Maps of the Pimeria: Early Cartography of the Southwest, by Jack Mount

18th Century

1777. Carta Geographica de la Costa, y Parte de la Peninsula de la California Naciones que Comprehende Hasta el Nuevo Mexico, y Viage q'Hizieron Fr. Franco Garces
1777. Carta Geographica de la Costa, y Parte de la Peninsula de la California Naciones que Comprehende Hasta el Nuevo Mexico, y Viage q'Hizieron Fr. Franco Garces, y Fr. Pedro Font al Rio Colorado, S. Gabriel, y Moqui, el Ano de 1777. Manual Villavico, sc. Mexico?, 1781. Map 12 x 17 cm. Scale ca. 1:9,000,000. [G4301 S1 1777 C3]. 1139X800 | 854X600

The cartographer of this rare little map is not known; however, the possibility exists that it may have been Fr. Pedro Font (d. 1781) who is known to have prepared several excellent maps. This is an important map showing the complete route--as a dotted line--of the remarkable journey of Fr. Francisco Garces (1738-1781) through portions of southwestern Arizona and southeastern California, along the Colorado River, and into the southern San Joaquin Valley and to the Hopi town of Oraibi in northeastern Arizona. The journey lasted from October 1775 to September 1777, and for about the first month, or until he reached the junction of the Gila and Colorado Rivers, Garces accompanied Juan Bautista de Anza's second expedition to California. Fr. Font was the Anza expedition's chaplain and did not travel with Garces beyond the Colorado, as the title indicates. This map is a very accurate representation of the Sonora-Arizona-California region. It is one of the earliest maps, and the oldest in the exhibit, to label Tucson by its modern name, although it is spelled "P. Tuquison". Both the San Pedro River of Arizona and the Mojave River of California (Garces' "R. de los Martyres") are correctly delineated. The river labeled "R. de la Asumpsion" is the Salt River.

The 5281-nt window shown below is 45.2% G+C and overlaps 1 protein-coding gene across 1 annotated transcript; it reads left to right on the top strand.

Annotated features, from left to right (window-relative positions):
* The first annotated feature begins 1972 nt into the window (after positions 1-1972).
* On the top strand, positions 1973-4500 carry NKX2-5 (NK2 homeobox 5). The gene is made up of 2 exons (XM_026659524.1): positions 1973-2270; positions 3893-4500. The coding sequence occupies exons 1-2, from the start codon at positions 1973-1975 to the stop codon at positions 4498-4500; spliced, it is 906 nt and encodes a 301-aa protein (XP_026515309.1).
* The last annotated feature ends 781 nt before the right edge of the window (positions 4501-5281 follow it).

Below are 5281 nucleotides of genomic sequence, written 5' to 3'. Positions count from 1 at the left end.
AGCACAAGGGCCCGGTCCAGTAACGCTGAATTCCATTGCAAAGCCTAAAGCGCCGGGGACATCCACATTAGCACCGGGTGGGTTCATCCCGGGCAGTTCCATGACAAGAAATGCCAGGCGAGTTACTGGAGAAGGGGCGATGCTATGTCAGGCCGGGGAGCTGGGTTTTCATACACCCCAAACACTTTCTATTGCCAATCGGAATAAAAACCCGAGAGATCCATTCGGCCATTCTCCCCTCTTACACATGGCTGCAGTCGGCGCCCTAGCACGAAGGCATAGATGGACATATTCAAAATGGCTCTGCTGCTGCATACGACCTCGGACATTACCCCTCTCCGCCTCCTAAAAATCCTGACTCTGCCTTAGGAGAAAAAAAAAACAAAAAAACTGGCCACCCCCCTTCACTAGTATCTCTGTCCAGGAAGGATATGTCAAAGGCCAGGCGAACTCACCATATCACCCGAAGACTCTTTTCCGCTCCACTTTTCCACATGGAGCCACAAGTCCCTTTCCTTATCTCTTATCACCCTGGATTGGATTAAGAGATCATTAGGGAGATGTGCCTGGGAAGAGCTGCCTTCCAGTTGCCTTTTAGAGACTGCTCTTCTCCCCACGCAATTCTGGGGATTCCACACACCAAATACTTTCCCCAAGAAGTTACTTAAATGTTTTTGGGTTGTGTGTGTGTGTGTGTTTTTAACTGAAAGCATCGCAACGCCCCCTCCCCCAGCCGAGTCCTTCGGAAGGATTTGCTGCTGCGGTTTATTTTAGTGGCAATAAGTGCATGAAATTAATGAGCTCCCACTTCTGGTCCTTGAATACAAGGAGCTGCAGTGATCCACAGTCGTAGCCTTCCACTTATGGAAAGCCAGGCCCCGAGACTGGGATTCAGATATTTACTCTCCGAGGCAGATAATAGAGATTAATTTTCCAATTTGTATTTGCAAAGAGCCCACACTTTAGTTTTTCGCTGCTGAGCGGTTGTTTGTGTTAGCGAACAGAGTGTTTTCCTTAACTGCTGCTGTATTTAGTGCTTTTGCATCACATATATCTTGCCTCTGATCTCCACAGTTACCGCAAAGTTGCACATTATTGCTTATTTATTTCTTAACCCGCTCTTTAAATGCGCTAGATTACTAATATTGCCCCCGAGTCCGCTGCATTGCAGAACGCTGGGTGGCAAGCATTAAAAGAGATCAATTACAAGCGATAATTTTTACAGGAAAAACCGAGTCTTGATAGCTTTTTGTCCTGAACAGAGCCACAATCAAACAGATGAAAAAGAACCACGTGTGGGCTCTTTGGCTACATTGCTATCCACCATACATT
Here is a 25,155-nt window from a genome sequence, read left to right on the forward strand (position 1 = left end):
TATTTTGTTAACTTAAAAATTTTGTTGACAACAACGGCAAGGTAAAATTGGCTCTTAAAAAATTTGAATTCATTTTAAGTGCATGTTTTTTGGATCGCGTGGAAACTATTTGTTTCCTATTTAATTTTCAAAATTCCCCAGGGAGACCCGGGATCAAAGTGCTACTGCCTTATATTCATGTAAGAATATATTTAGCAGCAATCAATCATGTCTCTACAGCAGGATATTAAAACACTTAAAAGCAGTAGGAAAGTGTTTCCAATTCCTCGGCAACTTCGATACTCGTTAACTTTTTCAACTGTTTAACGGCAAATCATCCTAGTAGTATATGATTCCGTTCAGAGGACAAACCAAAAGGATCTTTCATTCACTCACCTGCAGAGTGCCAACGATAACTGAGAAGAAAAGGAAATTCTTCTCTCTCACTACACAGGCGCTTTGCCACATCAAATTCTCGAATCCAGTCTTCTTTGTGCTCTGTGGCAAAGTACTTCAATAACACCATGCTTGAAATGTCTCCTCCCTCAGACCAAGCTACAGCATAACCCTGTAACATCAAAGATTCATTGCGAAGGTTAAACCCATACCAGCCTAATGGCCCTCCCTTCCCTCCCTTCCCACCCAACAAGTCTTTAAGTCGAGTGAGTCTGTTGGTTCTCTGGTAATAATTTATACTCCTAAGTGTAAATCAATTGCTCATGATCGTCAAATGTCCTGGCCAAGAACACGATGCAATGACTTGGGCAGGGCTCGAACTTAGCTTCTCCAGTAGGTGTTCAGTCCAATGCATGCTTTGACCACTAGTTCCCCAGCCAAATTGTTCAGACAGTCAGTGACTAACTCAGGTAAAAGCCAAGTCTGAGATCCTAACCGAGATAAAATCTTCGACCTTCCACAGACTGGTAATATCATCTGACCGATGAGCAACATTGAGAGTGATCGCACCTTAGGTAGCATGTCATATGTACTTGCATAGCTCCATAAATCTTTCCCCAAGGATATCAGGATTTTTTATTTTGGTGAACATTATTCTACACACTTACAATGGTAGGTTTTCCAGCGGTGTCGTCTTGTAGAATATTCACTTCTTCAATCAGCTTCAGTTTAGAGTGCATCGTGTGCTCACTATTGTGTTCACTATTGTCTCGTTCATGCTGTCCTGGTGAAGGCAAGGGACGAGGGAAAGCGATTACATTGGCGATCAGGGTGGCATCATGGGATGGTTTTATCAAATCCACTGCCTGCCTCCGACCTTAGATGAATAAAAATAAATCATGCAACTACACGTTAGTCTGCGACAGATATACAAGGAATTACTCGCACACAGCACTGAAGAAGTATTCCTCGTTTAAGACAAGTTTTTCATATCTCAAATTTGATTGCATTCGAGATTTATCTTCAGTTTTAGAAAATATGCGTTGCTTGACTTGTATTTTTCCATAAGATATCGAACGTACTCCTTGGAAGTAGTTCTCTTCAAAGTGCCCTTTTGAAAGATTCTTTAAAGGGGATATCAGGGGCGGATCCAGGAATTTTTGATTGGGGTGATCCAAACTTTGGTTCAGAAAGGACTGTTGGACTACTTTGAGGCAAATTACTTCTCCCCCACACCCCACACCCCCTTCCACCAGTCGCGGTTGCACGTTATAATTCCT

The map was engraved by Manuel Villavico, and it has been suggested that this engraving was intended to illustrate a book that was never published, hence its great rarity.

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